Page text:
We’re scarcely two days out from the slaughter of two New York City police officers by a black man out for retribution for the deaths of Michael Brown and Eric Garner, and the “black leadership” has already moved on from grief to circling the wagons.
An article in yesterday’s New York Times (via the Associated Press) takes the pulse of rabble rousers great and small, beginning with NAACP President Cornell William Brooks. Appearing on CBS’s “Face the Nation,” Brooks said:
To link the criminal insanity of a lone gunman to the peaceful protests and aspirations of many people across the country, including the attorney general, the mayor and even the president, is simply not fair.
Interesting take. No mention of the self-avowed racial motivation of the shooter, who, rather is a “lone gunman” suffering from “criminal insanity.” Also get a load of the political figures he cites as endorsers of peaceful protest: Attorney General Eric Holder, Mayor Bill de Blasio, and Barack Obama.
Naturally, there is a comment by Al Sharpton, who grouses:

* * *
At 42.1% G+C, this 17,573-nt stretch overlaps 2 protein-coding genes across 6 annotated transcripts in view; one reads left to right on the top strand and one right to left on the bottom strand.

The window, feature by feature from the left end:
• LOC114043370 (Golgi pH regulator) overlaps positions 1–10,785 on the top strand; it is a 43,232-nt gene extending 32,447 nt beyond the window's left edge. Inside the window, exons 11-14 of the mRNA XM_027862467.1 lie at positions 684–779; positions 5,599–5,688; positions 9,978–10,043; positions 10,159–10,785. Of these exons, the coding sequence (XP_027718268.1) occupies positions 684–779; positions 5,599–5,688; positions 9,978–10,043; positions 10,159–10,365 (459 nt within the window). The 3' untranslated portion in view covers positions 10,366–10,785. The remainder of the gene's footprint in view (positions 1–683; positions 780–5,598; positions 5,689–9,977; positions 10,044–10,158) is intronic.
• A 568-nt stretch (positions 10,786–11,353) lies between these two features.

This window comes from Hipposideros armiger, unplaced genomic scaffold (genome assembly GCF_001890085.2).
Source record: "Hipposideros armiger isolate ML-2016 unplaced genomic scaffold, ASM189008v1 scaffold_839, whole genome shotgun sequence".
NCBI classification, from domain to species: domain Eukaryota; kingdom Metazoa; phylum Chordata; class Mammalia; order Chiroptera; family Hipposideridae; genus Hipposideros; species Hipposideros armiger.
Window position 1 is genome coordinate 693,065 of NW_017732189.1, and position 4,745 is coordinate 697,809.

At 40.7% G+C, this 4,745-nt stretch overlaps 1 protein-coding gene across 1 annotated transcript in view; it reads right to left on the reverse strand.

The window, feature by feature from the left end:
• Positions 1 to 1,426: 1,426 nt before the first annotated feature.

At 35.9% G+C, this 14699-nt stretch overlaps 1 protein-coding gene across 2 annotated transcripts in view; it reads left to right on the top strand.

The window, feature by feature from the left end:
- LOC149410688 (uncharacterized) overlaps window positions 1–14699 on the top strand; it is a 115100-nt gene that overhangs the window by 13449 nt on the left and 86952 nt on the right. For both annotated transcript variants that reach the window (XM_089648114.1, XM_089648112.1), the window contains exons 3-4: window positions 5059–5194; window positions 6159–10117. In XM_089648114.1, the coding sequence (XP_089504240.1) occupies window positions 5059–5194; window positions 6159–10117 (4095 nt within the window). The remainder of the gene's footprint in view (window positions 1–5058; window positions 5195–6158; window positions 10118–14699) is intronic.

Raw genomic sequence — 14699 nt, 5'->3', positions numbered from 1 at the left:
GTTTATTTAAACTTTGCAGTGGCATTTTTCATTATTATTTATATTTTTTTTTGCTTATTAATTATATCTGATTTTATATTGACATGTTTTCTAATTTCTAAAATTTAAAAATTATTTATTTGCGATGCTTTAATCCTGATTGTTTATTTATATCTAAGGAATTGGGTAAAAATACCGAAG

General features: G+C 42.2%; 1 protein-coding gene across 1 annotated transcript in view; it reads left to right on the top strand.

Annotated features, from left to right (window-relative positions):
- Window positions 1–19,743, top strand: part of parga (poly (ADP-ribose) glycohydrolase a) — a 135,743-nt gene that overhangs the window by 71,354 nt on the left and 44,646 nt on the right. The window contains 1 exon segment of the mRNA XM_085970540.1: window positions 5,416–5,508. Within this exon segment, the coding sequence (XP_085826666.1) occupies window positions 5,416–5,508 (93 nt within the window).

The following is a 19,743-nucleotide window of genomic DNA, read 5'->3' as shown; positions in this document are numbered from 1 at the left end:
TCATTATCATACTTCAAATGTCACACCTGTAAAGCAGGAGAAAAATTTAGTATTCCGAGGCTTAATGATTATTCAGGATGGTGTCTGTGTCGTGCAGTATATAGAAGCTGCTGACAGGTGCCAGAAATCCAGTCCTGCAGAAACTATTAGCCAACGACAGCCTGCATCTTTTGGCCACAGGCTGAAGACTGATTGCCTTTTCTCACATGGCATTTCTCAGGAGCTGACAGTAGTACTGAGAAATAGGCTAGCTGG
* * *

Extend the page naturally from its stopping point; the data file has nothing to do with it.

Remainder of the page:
We are now under intense threat from those who are misguided — from those who are trying to blame everyone from civil rights leaders to the mayor rather than deal with an ugly spirit that all of us need to fight.
There are those of us committed to nonviolence and making the system work. And there are those committed to anarchy and recklessness who could care less about the families of police or the families who have raised questions about police accountability.
One quote that was of particular interest came from “a black woman who was selling roses” on a Harlem street corner. He name is Irene Sundiata Myers, and these were her “inspirational words” (as the AP’s authors describe them):
It [the shooting of two cops] will change the attitude of police across the country in terms of how they go about killing black men, if they begin to think that there’s a possibility that there will be a retribution.
Very inspiring indeed. Sure, let’s have police hesitate when called upon to make split-second decisions. That should be good for everyone.